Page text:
Obsolete Gamer: Can you tell us about building the first Motion Capture Lab at EAC?

Steve Gray: In the beginning the EAC guys didn’t believe in it so we had basically no budget and had to rent out the auto-repair stall to use as our capture studio.  The guys in the auto repair shops around us all through we must be shooting porno movies because we brought in all this high-end camera gear… they kept wanting to know when the girls were going to be there.  Unfortunately it was just a bunch of geeky game developers.  Later we got a bigger a much nicer warehouse to work in…

Squaresoft logo
Squaresoft logo

Obsolete Gamer: How did the transition from EAC to Squaresoft take place?

Steve Gray: I knew some Square guys from various places in the past, plus I’ve always been a fan of their games.  When Sakaguchi-san asked me to join the company I couldn’t say yes fast enough.   Some of the other guys at Square invited me to Tokyo to meet Sakaguchi and we were in a private booth overlooking the massive dance club called “Welfare”, he asked me to join square and put out his hand… I shook it and the other Japanese guys asked me “do you know you just signed the deal”, to which I answered “yes”!!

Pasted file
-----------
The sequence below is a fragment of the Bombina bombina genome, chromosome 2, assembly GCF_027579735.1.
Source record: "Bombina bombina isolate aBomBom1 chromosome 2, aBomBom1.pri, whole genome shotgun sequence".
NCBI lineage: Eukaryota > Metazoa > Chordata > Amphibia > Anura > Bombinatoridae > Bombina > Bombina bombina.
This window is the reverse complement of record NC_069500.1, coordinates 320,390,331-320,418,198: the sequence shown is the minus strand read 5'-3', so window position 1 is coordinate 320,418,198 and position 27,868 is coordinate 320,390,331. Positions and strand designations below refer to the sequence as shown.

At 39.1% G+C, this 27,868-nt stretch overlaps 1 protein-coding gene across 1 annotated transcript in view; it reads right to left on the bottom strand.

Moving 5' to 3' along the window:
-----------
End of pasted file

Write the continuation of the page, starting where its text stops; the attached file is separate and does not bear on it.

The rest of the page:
Obsolete Gamer: Do you have a story or memory you’d like to share about your time at EAC?

Steve Gray: I think the day we installed the flying-faders audio mixing board in the sound lab was the best day.  Back then those things were super crazy expensive, and as a musician I’d always wanted to have one to play with.

Obsolete Gamer: What was it like working at Squaresoft?

Steve Gray: Working at Square was the best of times and in some ways the worst of times.  Working with Sakaguchi-san was extremely challenging because his standards are insanely high.  Which is a good thing, but it can be tough.  Also the cultural and language differences between the Japanese and Western teams we not really understood or managed very well.  I’m sure we were one of the first projects to be developed by a “mixed” team.  Of course now this is happening more and more, and people have gotten much better at managing those situations, but we were really on the bleeding edge, so to speak.

Obsolete Gamer: What were some of the challenges in directing Parasite Eve?

Steve Gray: The biggest issues were really finding consensus and understanding between the Japanese crew, many of whom had been at Square for many years and were used to their style of working… which was actually very “agile” though they didn’t call it that.  The Western team was much more into what’s now referred to as Waterfall project management… which we didn’t call it that either.  We didn’t really think about this sort of thing, and didn’t understand the differences, and basically made a big mess.  But the game did quite well when it came out, so that’s great!

Obsolete Gamer: Now the game was a sequel to the book correct?

Steve Gray: The game wasn’t a sequel really, it was based on a Japanese novel.  There is also a Japanese movie based on the same book… with some cool VFX from Toyo Links (Japanese VFX company).

Obsolete Gamer: There are many fans who loved that game, but some felt it did not get the attention it deserved, do you feel that way as well?